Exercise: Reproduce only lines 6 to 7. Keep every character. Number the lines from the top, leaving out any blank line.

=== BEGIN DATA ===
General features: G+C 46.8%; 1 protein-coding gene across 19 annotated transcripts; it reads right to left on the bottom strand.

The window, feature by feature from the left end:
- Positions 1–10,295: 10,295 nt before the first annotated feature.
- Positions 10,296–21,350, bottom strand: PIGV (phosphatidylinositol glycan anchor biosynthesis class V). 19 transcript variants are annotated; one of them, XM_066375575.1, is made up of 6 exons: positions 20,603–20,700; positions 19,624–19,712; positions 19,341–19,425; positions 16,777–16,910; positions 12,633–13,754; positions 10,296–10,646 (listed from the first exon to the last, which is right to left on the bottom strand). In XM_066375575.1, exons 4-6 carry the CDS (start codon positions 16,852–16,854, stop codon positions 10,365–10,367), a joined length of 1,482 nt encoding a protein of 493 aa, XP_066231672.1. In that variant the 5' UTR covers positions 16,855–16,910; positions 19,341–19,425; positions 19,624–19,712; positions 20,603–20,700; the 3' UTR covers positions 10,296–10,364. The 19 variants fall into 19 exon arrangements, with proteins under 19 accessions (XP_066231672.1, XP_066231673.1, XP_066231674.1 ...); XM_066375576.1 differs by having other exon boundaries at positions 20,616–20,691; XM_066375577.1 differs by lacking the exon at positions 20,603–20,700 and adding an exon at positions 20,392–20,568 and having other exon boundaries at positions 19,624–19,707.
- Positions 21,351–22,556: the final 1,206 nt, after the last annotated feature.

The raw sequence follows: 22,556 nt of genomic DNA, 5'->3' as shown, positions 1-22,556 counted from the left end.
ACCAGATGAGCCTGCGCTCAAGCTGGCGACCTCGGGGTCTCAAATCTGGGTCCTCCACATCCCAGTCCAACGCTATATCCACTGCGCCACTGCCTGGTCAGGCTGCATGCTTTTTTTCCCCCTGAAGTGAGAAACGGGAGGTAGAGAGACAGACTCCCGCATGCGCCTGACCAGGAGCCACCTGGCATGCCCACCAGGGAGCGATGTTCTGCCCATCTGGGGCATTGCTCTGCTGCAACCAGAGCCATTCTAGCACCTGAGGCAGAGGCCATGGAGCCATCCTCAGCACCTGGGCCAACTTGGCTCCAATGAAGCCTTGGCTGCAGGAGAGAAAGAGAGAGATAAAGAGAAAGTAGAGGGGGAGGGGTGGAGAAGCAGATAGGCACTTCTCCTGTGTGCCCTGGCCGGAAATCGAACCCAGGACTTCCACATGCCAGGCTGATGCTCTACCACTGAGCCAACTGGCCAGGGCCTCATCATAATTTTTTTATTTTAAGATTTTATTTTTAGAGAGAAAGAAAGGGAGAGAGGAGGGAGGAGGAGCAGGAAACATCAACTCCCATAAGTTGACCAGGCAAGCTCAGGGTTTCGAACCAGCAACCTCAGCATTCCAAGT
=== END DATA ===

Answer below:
The raw sequence follows: 22,556 nt of genomic DNA, 5'->3' as shown, positions 1-22,556 counted from the left end.
ACCAGATGAGCCTGCGCTCAAGCTGGCGACCTCGGGGTCTCAAATCTGGGTCCTCCACATCCCAGTCCAACGCTATATCCACTGCGCCACTGCCTGGTCAGGCTGCATGCTTTTTTTCCCCCTGAAGTGAGAAACGGGAGGTAGAGAGACAGACTCCCGCATGCGCCTGACCAGGAGCCACCTGGCATGCCCACCAGGGAGCGATGTTCTGCCCATCTGGGGCATTGCTCTGCTGCAACCAGAGCCATTCTAGCACCTGAGGCAGAGGCCATGGAGCCATCCTCAGCACCTGGGCCAACTTGGCTCCAATGAAGCCTTGGCTGCAGGAGAGAAAGAGAGAGATAAAGAGAAAGTAGAGGGGGAGGGGTGGAGAAGCAGATAGGCACTTCTCCTGTGTGCCCTGGCCGGAAATCGAACCCAGGACTTCCACATGCCAGGCTGATGCTCTACCACTGAGCCAACTGGCCAGGGCCTCATCATAATTTTTTTATTTTAAGATTTTATTTTTAGAGAGAAAGAAAGGGAGAGAGGAGGGAGGAGGAGCAGGAAACATCAACTCCCATAAGTTGACCAGGCAAGCTCAGGGTTTCGAACCAGCAACCTCAGCATTCCAAGT